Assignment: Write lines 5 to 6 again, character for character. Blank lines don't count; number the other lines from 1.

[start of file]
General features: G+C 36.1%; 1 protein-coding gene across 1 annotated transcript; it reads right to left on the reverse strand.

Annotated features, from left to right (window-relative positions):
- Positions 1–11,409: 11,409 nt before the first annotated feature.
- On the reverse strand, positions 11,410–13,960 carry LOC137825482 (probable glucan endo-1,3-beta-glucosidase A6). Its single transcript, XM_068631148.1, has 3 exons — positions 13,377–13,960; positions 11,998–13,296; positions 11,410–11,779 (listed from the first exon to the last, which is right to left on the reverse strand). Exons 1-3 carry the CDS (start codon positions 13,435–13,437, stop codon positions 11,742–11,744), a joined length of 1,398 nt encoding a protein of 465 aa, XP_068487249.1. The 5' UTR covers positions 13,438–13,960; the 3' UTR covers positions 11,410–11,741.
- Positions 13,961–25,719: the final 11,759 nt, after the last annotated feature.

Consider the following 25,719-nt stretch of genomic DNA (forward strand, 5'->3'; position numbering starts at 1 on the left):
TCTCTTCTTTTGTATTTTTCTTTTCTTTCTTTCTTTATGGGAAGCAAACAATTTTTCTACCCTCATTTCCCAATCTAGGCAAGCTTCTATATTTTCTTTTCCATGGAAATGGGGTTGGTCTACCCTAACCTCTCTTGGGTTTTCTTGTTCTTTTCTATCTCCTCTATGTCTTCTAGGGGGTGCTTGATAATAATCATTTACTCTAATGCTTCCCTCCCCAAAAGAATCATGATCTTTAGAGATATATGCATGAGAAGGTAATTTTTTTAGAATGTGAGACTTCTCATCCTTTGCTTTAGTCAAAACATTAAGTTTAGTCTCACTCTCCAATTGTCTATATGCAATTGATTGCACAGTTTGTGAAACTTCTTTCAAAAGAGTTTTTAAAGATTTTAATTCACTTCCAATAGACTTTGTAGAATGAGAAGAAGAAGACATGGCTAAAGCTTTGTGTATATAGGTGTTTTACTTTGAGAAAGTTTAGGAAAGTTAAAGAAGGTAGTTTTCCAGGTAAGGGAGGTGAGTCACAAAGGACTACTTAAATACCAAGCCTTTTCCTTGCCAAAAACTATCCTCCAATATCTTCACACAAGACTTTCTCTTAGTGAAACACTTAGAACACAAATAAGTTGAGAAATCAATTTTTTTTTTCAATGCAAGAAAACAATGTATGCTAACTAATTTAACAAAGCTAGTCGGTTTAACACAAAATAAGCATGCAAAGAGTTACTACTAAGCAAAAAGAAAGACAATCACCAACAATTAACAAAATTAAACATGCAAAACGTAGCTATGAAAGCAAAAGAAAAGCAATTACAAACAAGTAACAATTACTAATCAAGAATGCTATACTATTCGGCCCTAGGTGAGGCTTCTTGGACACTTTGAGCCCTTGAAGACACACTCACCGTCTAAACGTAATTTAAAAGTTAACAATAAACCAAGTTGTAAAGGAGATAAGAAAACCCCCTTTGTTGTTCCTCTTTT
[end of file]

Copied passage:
- Positions 13,961–25,719: the final 11,759 nt, after the last annotated feature.

Consider the following 25,719-nt stretch of genomic DNA (forward strand, 5'->3'; position numbering starts at 1 on the left):